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Collin's question via email about solving a DE using Laplace Transforms

Prove It

Well-known member
MHB Math Helper
Jan 26, 2012
1,403
Solve the following Differential Equation:

$\displaystyle \begin{align*} y'' + 4\,y = \mathrm{H}\,\left( t - 7 \right) \textrm{ with } y\left( 0 \right) = 0 \textrm{ and } y'\left( 0 \right) = -10 \end{align*}$
Taking the Laplace Transform of both sides we have

$\displaystyle \begin{align*} \mathcal{L}\,\left\{ y'' + 4\,y \right\} &= \mathcal{L}\,\left\{ \mathrm{H}\,\left( t - 7 \right) \right\} \\ s^2\,Y\left( s \right) - s\,y\left( 0 \right) - y'\left( 0 \right) + 4\,Y\left( s \right) &= \frac{\mathrm{e}^{-7\,s}}{s} \\ s^2\,Y\left( s \right) + 10 + 4\,Y\left( s \right) &= \frac{ \mathrm{e}^{-7\,s}}{s} \\ \left( s^2 + 4 \right) \, Y\left( s \right) &= \frac{\mathrm{e}^{-7\,s}}{s} - 10 \\ Y\left( s \right) &= \frac{\mathrm{e}^{-7\,s}}{s\,\left( s^2 + 4 \right) } - \frac{10}{s^2 + 4} \end{align*}$

So to solve the DE, all that we require now is to take the Inverse Laplace Transform of this result. To do this with the first term, we will need to use Partial Fractions:

$\displaystyle \begin{align*} \frac{A}{s} + \frac{B\,s + C}{s^2 + 4} &\equiv \frac{1}{s\,\left( s^2 + 4 \right) } \\ A\,\left( s^2 + 4 \right) + \left( B\,s + C \right) \, s &= 1 \end{align*}$

Let $\displaystyle \begin{align*} s = 0 \end{align*}$ to find $\displaystyle \begin{align*} 4\,A = 1 \implies A = \frac{1}{4} \end{align*}$.

The coefficient of $\displaystyle \begin{align*} s^2 \end{align*}$ is $\displaystyle \begin{align*} A + B \end{align*}$ on the left and $\displaystyle \begin{align*} 0 \end{align*}$ on the right, and as $\displaystyle \begin{align*} A = \frac{1}{4} \end{align*}$ we have $\displaystyle \begin{align*} \frac{1}{4} + B = 0 \implies B = -\frac{1}{4} \end{align*}$.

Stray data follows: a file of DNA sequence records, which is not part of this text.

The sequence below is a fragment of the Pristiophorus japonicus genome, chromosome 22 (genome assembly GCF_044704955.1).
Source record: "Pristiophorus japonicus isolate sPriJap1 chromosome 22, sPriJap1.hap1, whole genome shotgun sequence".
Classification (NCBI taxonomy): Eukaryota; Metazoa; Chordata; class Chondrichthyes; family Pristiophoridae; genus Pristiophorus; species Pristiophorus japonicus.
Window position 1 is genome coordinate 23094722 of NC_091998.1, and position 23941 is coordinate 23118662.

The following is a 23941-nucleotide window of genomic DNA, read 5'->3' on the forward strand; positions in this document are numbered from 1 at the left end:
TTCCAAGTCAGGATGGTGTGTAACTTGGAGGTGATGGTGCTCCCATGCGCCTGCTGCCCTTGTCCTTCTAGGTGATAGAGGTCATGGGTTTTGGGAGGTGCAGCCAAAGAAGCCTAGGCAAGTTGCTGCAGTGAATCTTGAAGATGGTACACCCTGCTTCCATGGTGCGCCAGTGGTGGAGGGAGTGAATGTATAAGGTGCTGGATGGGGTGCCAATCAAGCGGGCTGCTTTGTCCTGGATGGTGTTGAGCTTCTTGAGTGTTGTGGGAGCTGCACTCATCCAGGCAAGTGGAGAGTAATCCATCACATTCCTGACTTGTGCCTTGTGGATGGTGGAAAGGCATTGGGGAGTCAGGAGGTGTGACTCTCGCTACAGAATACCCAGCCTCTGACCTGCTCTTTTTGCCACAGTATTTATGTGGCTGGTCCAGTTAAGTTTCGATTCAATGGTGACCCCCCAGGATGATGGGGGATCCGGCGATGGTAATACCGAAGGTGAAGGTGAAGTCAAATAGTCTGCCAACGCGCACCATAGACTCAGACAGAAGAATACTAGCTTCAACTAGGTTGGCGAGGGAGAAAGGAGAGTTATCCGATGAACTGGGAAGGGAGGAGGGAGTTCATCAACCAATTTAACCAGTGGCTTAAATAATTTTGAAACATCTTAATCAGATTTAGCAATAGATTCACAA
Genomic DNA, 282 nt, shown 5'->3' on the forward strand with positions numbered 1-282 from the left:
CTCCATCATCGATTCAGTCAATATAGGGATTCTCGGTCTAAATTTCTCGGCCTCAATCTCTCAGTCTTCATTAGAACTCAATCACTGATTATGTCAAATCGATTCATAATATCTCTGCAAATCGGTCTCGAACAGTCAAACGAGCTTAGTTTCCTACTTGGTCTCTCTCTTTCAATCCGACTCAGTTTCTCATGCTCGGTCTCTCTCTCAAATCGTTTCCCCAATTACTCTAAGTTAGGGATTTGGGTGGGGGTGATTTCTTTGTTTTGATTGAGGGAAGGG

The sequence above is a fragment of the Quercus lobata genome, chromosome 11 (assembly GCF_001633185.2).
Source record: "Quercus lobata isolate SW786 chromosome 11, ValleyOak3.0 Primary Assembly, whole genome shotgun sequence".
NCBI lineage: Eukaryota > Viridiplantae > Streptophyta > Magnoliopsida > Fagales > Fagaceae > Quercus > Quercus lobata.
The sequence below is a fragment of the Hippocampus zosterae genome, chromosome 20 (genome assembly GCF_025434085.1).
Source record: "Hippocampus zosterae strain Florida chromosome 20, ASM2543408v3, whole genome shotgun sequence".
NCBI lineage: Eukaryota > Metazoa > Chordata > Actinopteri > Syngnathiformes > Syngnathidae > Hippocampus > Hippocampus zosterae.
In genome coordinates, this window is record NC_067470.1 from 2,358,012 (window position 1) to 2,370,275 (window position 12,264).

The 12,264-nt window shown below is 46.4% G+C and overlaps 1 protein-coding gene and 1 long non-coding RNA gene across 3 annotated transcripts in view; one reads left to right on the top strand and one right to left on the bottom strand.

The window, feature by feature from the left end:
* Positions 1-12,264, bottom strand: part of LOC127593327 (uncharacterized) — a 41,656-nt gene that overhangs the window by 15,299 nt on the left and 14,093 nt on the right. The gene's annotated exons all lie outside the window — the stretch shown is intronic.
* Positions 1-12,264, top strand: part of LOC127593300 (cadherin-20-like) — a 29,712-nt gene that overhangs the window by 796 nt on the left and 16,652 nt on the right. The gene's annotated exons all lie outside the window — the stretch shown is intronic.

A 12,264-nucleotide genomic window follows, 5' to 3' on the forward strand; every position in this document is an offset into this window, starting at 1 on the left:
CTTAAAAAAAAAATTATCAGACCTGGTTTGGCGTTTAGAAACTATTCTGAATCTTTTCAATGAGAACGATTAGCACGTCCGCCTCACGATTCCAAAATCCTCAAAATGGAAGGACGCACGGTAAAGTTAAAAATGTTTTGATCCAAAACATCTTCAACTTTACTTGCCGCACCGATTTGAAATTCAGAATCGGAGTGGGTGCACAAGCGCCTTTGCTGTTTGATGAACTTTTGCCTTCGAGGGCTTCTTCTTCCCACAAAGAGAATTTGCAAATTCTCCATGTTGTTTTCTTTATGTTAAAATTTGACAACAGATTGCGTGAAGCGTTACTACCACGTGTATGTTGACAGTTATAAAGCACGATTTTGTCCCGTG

The coefficient of $\displaystyle \begin{align*} s \end{align*}$ is $\displaystyle \begin{align*} C \end{align*}$ on the left and $\displaystyle \begin{align*} 0 \end{align*}$ on the right, thus $\displaystyle \begin{align*} C = 0 \end{align*}$.

Therefore $\displaystyle \begin{align*} \frac{1}{s\,\left( s^2 + 4 \right) } = \frac{1}{4\,s} - \frac{s}{4\,\left( s^2 + 4 \right) } \end{align*}$. So that means

$\displaystyle \begin{align*} y &= \mathcal{L}^{-1}\,\left\{ \frac{\mathrm{e}^{-7\,s}}{s\,\left( s^2 + 4 \right) } - \frac{10}{s^2 + 4} \right\} \\ &= \frac{1}{4} \mathcal{L}^{-1}\,\left\{ \frac{\mathrm{e}^{-7\,s}}{s} \right\} - \frac{1}{8} \,\mathcal{L}^{-1}\,\left\{ \mathrm{e}^{-7\,s} \,\left( \frac{2}{ s^2 + 2^2 } \right) \right\} - 5\,\mathcal{L}^{-1}\,\left\{ \frac{2}{s^2 + 2^2} \right\} \end{align*}$

The first and third terms are very straightforward. For the second term, we need to make use of the rule $\displaystyle \begin{align*} \mathcal{L}\,\left\{ f\left( t - c \right) \, \mathrm{H}\,\left( t - c \right) \right\} = \mathrm{e}^{-c\,s}\,F\left( s \right) \end{align*}$. We can read off that $\displaystyle \begin{align*} F\left( s \right) = \frac{2}{ s^2 + 2^2} \end{align*}$ and thus $\displaystyle \begin{align*} f\left( t \right) = \sin{ \left( 2\,t \right) } \end{align*}$. From here we can get that $\displaystyle \begin{align*} f\left( t - 7 \right) = \sin{ \left[ 2\,\left( t - 7 \right) \right] } \end{align*}$, and finally the solution to the DE is

$\displaystyle \begin{align*} y = \mathrm{H}\,\left( t - 7 \right) - \frac{1}{8}\sin{ \left[ 2\,\left( t - 7 \right) \right] }\,\mathrm{H}\,\left( t - 7 \right) - 5 \sin{ \left( 2\,t \right) } \end{align*}$.